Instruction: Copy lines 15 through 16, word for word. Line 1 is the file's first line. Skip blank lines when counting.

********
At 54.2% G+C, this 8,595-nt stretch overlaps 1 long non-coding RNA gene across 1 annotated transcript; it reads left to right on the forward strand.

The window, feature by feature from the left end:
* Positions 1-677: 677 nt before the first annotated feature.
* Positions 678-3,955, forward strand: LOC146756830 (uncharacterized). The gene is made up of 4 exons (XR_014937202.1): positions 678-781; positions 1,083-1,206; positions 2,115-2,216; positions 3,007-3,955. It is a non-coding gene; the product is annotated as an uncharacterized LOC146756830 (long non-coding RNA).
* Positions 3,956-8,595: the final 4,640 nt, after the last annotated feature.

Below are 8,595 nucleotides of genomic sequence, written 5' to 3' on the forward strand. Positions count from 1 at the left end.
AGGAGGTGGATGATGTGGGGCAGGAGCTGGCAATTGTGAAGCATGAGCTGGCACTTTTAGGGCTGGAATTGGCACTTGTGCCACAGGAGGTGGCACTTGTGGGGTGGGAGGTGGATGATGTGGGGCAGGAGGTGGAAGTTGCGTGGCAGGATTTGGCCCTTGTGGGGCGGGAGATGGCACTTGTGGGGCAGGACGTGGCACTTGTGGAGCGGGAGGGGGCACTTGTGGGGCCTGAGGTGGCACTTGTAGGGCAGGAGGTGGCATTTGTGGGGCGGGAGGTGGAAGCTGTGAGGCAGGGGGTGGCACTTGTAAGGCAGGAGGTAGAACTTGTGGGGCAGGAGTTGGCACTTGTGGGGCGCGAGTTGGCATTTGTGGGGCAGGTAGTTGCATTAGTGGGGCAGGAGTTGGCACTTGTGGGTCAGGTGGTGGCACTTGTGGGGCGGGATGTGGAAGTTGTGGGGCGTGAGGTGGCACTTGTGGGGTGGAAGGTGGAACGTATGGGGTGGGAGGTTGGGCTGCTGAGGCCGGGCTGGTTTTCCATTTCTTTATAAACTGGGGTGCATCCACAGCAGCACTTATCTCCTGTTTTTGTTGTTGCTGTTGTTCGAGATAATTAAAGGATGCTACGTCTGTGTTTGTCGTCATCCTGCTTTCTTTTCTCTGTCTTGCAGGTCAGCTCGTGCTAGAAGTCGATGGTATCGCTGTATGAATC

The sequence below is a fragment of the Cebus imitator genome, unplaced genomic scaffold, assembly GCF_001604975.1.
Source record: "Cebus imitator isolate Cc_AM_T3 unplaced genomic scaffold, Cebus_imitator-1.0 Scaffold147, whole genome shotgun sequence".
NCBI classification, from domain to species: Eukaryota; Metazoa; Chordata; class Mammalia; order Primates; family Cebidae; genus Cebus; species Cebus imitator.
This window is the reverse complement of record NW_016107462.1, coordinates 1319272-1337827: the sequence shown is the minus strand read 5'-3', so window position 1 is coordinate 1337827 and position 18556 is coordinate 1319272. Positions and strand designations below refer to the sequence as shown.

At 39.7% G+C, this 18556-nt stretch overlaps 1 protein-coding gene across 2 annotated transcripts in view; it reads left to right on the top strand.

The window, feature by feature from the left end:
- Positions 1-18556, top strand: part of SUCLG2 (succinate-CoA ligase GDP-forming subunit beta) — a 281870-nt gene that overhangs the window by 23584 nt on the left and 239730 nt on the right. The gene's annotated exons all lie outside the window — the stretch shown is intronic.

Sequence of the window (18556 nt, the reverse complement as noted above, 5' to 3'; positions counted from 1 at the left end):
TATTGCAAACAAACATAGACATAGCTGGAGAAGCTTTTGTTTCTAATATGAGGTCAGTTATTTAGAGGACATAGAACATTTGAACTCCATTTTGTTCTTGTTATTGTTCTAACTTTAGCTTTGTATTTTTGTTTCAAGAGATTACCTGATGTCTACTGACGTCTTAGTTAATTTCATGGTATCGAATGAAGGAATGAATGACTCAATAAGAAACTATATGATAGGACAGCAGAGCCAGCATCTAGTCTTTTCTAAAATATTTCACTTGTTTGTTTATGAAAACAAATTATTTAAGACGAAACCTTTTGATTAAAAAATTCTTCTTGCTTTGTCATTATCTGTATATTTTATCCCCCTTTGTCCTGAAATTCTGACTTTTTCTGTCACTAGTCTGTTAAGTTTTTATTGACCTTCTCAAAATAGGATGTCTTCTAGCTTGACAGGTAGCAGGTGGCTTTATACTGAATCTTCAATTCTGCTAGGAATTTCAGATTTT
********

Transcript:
Sequence of the window (18556 nt, the reverse complement as noted above, 5' to 3'; positions counted from 1 at the left end):
TATTGCAAACAAACATAGACATAGCTGGAGAAGCTTTTGTTTCTAATATGAGGTCAGTTATTTAGAGGACATAGAACATTTGAACTCCATTTTGTTCTTGTTATTGTTCTAACTTTAGCTTTGTATTTTTGTTTCAAGAGATTACCTGATGTCTACTGACGTCTTAGTTAATTTCATGGTATCGAATGAAGGAATGAATGACTCAATAAGAAACTATATGATAGGACAGCAGAGCCAGCATCTAGTCTTTTCTAAAATATTTCACTTGTTTGTTTATGAAAACAAATTATTTAAGACGAAACCTTTTGATTAAAAAATTCTTCTTGCTTTGTCATTATCTGTATATTTTATCCCCCTTTGTCCTGAAATTCTGACTTTTTCTGTCACTAGTCTGTTAAGTTTTTATTGACCTTCTCAAAATAGGATGTCTTCTAGCTTGACAGGTAGCAGGTGGCTTTATACTGAATCTTCAATTCTGCTAGGAATTTCAGATTTT